Accordingly, a hard-working gearshift is required for brisk progress. And don’t be afraid of high speeds. The Yamaha FZ1 only flexes its muscles properly from 7000 rpm. She loves and needs speed. She does not come on velvet paws. Noticeable vibrations accompany the march through the speed range.
Disillusionment looking at the performance graph
The MT drive is cut from a different cloth. But first of all, disillusionment spreads when you look at the performance diagram. Where is the progress of ten years? The two curves are almost congruent. In practice, the MT still boils off its predecessor. Even though Yamaha achieves this mainly with quite mundane means, namely a significantly shorter overall gear ratio. The draft values speak volumes. In the last gear, the MT of the FZ decreases from 60 to 100 km / h for almost a second. Until 140 again. From 140 to 180 there are almost two. In addition, the Yamaha MT-10 hangs much more directly on the gas, responding to commands from the right hand immediately with propulsion. This makes it appear much more lively and agile, turns more light-footed upwards and runs much more smoothly. Whereby the low-frequency rumble of the crossplane motor always conveys less speed than is currently applied. As a result, you often catch yourself squeezing the engine to the highest positions, simply leaving the gear in there. While the Yamaha FZ1 screaming at five-digit speeds encourages you to step into the next gear.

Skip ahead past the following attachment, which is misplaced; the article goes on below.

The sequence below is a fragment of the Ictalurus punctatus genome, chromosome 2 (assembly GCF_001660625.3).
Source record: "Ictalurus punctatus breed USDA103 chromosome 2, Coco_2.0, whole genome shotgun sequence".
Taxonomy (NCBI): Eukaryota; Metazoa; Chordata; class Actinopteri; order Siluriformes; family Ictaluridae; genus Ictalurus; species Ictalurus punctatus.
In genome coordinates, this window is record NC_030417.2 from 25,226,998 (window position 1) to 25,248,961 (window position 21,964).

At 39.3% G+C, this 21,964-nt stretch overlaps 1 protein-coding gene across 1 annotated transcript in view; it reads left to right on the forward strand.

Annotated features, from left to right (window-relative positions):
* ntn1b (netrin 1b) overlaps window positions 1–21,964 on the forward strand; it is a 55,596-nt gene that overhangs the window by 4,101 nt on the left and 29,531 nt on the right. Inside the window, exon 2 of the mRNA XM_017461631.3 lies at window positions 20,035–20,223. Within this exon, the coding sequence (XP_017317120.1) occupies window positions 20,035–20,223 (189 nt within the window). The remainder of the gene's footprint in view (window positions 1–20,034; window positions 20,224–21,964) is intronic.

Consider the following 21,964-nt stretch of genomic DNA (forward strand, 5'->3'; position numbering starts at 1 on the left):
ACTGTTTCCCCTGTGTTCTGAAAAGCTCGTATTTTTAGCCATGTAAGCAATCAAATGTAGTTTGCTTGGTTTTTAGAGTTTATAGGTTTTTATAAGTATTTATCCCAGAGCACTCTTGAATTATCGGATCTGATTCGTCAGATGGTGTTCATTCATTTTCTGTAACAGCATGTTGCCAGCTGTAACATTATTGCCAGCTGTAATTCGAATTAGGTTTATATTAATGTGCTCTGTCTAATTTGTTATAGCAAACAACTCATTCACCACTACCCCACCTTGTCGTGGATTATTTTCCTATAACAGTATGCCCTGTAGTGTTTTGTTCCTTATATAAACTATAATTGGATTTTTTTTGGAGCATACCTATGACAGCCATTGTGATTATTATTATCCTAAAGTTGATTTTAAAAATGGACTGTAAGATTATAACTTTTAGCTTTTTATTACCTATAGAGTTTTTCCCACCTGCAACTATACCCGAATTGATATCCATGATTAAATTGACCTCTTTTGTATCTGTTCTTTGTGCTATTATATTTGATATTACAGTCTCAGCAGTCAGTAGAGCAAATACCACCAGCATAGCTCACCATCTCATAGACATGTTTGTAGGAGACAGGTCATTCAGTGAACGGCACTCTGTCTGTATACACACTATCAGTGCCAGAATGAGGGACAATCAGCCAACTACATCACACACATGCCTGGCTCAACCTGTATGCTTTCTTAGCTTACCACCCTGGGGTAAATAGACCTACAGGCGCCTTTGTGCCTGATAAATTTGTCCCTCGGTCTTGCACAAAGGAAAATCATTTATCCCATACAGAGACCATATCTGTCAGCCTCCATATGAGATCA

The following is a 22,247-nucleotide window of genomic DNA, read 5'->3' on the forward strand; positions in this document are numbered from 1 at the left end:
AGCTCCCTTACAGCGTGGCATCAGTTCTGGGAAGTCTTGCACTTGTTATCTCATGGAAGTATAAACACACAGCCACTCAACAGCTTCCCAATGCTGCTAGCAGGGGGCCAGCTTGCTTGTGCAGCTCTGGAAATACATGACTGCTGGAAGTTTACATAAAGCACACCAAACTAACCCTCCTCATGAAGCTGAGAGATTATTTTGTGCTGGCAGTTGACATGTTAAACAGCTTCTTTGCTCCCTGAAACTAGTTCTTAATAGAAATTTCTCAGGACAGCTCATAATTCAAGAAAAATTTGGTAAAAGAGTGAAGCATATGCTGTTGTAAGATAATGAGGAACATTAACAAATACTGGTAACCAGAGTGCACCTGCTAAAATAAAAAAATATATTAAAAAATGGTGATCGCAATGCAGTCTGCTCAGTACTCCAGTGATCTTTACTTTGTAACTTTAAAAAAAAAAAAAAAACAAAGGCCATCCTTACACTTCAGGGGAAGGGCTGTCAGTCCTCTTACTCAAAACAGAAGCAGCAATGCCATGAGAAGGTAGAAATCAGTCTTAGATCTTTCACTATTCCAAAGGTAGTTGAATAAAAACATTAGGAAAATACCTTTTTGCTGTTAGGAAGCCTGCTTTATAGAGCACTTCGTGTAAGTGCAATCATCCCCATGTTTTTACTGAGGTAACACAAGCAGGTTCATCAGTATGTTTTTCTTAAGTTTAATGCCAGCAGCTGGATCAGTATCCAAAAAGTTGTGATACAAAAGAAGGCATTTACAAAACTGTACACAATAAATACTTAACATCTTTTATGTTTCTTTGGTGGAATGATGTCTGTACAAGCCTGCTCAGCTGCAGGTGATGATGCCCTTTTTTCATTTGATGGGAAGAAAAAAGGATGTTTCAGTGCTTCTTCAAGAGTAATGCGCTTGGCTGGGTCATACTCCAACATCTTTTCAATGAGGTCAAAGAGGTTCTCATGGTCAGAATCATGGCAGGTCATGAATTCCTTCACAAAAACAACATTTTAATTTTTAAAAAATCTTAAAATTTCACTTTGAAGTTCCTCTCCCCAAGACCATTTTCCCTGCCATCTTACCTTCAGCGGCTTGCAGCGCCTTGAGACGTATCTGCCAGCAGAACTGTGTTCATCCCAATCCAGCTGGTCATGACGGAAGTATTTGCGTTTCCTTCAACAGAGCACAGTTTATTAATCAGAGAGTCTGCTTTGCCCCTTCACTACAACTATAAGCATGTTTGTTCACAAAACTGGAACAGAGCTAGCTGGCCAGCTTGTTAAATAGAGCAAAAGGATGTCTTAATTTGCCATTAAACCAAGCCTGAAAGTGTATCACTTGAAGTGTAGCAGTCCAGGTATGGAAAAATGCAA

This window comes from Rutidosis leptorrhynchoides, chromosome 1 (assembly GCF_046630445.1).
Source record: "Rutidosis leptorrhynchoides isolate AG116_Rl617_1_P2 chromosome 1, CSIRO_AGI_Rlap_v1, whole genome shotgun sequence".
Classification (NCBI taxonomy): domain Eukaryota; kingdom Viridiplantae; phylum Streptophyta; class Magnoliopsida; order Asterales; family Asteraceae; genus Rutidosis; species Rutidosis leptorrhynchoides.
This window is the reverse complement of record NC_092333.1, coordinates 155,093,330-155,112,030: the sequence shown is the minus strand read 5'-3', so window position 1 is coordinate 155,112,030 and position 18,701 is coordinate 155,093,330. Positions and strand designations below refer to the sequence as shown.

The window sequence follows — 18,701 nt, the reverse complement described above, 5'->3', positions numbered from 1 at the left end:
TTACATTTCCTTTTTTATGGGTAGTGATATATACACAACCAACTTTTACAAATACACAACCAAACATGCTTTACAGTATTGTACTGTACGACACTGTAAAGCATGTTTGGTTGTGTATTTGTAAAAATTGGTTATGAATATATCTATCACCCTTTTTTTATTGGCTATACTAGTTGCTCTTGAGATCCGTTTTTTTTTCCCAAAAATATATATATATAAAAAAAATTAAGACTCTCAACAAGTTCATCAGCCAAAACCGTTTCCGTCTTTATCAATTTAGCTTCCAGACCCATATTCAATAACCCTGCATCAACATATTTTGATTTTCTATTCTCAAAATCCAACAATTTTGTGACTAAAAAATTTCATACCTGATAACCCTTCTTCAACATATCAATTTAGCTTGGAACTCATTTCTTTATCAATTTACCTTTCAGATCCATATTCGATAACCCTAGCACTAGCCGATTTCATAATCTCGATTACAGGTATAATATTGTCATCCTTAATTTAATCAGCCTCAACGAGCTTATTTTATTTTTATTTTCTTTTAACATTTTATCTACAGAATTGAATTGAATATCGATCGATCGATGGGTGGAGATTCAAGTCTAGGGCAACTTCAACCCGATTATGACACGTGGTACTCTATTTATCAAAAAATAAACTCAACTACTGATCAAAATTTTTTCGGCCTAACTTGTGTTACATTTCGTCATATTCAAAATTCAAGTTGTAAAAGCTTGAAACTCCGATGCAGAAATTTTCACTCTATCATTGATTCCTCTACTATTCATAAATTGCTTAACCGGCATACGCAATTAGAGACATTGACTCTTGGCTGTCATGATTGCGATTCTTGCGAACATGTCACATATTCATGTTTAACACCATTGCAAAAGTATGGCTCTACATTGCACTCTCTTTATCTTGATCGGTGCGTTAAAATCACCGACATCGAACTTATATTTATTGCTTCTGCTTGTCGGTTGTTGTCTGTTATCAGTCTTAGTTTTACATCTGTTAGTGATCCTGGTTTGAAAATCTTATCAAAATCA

Nevertheless, with the more powerful MT curves, Jens almost always takes a gear higher than the author on the FZ and still hangs full-format in his rear-view mirrors. Logical, Jens can also pull the cable uninhibitedly at the exit of a curve, after all, when things get tricky, the traction control switches on. At the gentlest level, this also brings a rising front wheel back down to earth. In any case, the MT with its temperament tears it on the rear wheel faster than the FZ. Traction control? It has to fit there – and finally let the Yamaha MT-10 pass by. The MT motor simply presses more vigorously, turns like a prick, and the Yamaha FZ1 cannot counter it.
What about braking??
On the other hand, when braking. Cannon fodder on the brakes? The Yamaha FZ1 certainly isn’t. On the contrary. Your brake grabs more spontaneously and more forcefully. Can be dosed more finely, its pressure point a little more present – although “only” equipped with conventionally screwed brake calipers. Radial brake pump? Nothing in both. Yes, the red pencil. But Jens made it on the next straight, pulling past with a throaty roaring MT. Just to turn to the gas pump in the next town. The Yamaha MT-10 is not only ahead in terms of performance. Even when thirsty. With 6.8, it allows itself a good liter more per 100 kilometers than the FZ and has sucked the tank empty after around 250 kilometers. The “Eco” display in the cockpit almost has something of real satire when driving cautiously. Speaking of the cockpit. With displays for gear, outside temperature and consumption, plus the selected engine mapping, it is much more informative than that of the FZ, which basically only provides the most necessary information. Here, too, time has not stood still.